Sports-related concussions have become a significant concern in recent years. Research showing the long-term dangers of concussions and the effects of repetitive sub-concussive blows that can occur in football has parents of these athletes concerned.
Many sports teams are partnering with sports medicine programs and hospitals to perform baseline concussion testing for the athletes. These tests are critical if an athlete suffers a concussion.
Simple physical exam tests can be unreliable for determining if the athlete’s brain has completely returned to normal. Doctors can compare the results of baseline neurocognitive testing performed before the season to the results from the second test after a brain injury. Only when the results have returned to their baseline values should doctors clear that athlete to play.
Recent media reports have described professional athletes admitting that they intentionally perform poorly on baseline tests to be cleared for play sooner after an injury. Many team doctors have heard similar stories among high school and college athletes.
A study presented recently at the American Orthopaedic Society for Sports Medicine’s Annual Meeting suggests that sleep could be another concern when athletes take these baseline neurocognitive tests.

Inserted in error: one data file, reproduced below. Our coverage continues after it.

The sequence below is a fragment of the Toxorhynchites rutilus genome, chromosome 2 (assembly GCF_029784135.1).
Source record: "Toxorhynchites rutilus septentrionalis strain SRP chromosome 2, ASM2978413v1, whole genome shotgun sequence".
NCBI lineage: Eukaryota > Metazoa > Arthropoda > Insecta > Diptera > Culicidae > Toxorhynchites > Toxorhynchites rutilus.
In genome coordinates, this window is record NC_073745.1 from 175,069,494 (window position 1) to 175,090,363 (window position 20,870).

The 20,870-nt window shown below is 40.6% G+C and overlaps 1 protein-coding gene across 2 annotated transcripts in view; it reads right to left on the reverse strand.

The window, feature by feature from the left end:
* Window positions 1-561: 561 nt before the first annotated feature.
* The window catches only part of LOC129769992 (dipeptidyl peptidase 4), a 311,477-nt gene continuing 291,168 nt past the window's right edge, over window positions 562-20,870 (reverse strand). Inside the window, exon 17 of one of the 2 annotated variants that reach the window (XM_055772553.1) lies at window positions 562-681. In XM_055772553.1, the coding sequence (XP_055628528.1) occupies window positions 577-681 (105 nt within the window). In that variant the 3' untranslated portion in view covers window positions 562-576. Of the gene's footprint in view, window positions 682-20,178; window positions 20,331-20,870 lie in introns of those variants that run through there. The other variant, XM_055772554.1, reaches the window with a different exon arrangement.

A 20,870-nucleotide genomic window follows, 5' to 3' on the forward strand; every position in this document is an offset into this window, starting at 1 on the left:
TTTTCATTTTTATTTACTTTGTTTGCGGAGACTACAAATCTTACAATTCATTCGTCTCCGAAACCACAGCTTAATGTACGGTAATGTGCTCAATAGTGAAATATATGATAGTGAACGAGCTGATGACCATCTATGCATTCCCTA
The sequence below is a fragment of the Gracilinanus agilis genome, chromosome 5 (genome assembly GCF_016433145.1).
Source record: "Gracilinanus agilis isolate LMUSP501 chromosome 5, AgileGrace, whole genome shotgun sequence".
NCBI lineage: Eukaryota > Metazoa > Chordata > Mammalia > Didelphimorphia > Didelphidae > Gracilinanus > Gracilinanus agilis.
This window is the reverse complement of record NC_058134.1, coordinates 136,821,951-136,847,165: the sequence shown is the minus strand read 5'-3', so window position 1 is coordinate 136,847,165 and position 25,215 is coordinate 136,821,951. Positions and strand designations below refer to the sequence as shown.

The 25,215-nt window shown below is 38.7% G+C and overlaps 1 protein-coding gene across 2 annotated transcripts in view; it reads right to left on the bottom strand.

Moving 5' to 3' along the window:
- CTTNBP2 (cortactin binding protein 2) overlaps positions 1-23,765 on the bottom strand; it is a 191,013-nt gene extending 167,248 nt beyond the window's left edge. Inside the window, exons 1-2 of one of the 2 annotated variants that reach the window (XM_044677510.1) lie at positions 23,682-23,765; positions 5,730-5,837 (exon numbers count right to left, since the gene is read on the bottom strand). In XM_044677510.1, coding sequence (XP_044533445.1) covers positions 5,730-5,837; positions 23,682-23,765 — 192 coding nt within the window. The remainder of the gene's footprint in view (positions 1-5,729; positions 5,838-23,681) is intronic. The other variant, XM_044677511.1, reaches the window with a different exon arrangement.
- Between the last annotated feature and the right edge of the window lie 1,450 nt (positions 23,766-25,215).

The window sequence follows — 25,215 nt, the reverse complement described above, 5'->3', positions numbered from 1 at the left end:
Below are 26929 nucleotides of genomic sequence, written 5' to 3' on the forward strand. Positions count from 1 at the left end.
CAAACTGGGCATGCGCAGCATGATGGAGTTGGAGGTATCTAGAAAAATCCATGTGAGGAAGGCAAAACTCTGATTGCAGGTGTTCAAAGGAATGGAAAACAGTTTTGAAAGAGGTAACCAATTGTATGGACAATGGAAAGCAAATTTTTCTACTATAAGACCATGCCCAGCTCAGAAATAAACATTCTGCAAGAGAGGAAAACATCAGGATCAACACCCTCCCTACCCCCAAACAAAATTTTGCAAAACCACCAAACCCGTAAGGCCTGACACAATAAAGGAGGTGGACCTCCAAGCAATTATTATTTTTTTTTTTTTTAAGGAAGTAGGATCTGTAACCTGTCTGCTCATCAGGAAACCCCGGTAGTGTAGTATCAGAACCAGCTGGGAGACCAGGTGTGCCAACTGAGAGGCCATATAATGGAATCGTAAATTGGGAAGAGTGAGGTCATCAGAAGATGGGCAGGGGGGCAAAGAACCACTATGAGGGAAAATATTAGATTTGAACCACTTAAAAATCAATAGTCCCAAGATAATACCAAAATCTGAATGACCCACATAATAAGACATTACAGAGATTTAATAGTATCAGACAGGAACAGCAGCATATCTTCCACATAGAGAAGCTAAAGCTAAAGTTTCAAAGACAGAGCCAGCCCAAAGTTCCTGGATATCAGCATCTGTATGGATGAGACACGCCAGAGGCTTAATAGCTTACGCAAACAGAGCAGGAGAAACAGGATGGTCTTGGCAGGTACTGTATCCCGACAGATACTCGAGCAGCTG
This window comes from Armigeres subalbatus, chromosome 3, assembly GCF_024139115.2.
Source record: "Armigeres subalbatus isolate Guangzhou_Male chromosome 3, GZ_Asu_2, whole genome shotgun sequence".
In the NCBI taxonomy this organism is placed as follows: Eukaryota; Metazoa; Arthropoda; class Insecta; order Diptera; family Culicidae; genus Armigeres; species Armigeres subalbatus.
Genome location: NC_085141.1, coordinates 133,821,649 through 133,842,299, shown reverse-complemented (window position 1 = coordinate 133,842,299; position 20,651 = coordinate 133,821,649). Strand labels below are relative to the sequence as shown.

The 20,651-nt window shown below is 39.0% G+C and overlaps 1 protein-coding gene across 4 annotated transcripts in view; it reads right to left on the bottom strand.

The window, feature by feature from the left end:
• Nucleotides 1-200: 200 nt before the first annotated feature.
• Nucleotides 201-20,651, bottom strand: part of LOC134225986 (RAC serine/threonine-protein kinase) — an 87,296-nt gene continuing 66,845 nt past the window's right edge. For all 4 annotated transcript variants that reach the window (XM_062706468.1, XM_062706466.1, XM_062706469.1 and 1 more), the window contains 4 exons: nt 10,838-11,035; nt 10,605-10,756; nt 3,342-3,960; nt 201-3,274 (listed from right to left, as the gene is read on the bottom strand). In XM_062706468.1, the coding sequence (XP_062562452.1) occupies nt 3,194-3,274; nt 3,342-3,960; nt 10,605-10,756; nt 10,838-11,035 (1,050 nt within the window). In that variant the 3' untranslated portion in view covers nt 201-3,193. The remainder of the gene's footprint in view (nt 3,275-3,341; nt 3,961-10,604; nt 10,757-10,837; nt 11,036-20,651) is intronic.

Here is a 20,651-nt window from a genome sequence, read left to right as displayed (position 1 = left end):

Jake McClure and others at Vanderbilt University Medical School gathered the results of baseline concussion testing for 3, 686 high school and college athletes with no prior history of concussions. They categorized the athletes into three groups based on the amount of sleep each athlete got the night before the test – less than seven hours, seven to nine hours and greater than nine hours.
The researchers found that three scores seem to be affected by a lack of sleep. The athletes who obtained less than seven hours of sleep had poorer scores for reaction time, verbal memory and visual memory.
The relationship between sleep and neurocognitive performance deserves more study. Is a lack of sleep just the night before the test more harmful than chronic sleep deprivation? Do other physical or emotional issues that might affect sleep impact the scores? It seems clear, though, that parents, coaches and doctors should encourage athletes to try to sleep well the night before these tests, at least.
“Understanding an athlete’s total health picture, including sleep patterns may help lead to more accurate concussion testing and allow for fewer individuals to be returned to play earlier than necessary,” McClure concluded.
We have a long way to go to make serious progress in preventing concussions. However we can decrease the chance of recurrent concussions. We can also lessen the possibility of worse brain injuries occurring from second blow before the athletes’ brains have returned to normal.
Baseline concussion testing is critical to those efforts. Making these tests available to all teams, leagues, schools and athletes is the first step. Getting athletes to take them seriously and perform as well as possible is another vital step. Now we know that we should encourage these kids to sleep enough as well.
What are you doing to prevent sports-related head injuries?